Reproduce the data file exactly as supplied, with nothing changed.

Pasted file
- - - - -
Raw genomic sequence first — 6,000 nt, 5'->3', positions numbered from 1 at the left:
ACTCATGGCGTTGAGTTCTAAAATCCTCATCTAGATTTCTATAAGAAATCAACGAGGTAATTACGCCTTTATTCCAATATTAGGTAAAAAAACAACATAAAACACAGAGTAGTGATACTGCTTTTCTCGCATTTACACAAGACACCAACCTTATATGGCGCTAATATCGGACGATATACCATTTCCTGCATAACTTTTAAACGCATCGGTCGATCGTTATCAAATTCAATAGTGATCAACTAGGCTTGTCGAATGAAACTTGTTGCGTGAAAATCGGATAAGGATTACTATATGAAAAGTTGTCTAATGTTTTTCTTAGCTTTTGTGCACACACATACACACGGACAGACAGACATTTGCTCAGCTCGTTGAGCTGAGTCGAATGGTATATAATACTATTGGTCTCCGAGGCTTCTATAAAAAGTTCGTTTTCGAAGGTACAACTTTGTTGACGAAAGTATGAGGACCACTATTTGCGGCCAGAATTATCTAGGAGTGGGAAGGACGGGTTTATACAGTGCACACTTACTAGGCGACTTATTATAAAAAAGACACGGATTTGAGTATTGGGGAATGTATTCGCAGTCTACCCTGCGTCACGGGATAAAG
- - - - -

Raw genomic sequence first — 6,000 nt, 5'->3', positions numbered from 1 at the left:
ACTCATGGCGTTGAGTTCTAAAATCCTCATCTAGATTTCTATAAGAAATCAACGAGGTAATTACGCCTTTATTCCAATATTAGGTAAAAAAACAACATAAAACACAGAGTAGTGATACTGCTTTTCTCGCATTTACACAAGACACCAACCTTATATGGCGCTAATATCGGACGATATACCATTTCCTGCATAACTTTTAAACGCATCGGTCGATCGTTATCAAATTCAATAGTGATCAACTAGGCTTGTCGAATGAAACTTGTTGCGTGAAAATCGGATAAGGATTACTATATGAAAAGTTGTCTAATGTTTTTCTTAGCTTTTGTGCACACACATACACACGGACAGACAGACATTTGCTCAGCTCGTTGAGCTGAGTCGAATGGTATATAATACTATTGGTCTCCGAGGCTTCTATAAAAAGTTCGTTTTCGAAGGTACAACTTTGTTGACGAAAGTATGAGGACCACTATTTGCGGCCAGAATTATCTAGGAGTGGGAAGGACGGGTTTATACAGTGCACACTTACTAGGCGACTTATTATAAAAAAGACACGGATTTGAGTATTGGGGAATGTATTCGCAGTCTACCCTGCGTCACGGGATAAAG